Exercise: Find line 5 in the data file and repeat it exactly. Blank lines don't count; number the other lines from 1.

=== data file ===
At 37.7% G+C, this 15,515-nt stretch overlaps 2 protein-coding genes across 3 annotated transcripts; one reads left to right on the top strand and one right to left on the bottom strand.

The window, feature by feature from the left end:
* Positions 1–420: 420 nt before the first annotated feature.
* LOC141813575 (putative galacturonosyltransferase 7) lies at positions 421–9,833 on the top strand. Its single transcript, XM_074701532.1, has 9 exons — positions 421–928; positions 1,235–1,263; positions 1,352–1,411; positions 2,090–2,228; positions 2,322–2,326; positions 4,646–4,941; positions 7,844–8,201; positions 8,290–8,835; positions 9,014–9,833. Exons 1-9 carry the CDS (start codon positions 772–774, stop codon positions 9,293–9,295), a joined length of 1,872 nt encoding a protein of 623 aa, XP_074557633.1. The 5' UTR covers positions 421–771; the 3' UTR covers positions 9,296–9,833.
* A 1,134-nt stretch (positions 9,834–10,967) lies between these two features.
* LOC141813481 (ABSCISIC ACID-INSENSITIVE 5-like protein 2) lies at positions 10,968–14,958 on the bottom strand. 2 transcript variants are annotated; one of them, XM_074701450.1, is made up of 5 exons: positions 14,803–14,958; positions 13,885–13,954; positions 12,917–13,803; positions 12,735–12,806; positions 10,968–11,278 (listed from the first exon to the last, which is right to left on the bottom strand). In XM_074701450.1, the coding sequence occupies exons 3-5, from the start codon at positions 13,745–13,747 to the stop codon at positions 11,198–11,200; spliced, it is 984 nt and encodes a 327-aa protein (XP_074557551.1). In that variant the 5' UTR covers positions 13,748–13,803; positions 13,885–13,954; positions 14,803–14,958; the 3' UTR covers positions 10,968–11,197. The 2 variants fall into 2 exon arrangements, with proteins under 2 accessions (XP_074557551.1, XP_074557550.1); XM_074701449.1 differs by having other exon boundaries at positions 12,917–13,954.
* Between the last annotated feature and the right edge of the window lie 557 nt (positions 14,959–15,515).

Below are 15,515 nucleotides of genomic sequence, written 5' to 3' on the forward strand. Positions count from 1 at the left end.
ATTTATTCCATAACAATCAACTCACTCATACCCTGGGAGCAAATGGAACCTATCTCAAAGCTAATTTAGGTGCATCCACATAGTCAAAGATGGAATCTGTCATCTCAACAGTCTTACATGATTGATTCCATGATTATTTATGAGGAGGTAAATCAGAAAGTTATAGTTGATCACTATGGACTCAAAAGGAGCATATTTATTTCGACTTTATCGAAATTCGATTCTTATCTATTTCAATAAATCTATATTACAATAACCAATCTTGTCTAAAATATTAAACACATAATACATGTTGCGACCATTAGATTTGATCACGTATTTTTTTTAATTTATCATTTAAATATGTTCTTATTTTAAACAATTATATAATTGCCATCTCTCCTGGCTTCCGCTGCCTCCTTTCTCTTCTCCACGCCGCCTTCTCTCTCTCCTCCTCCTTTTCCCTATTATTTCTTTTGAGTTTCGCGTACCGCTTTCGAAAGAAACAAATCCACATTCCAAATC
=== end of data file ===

* A 1,134-nt stretch (positions 9,834–10,967) lies between these two features.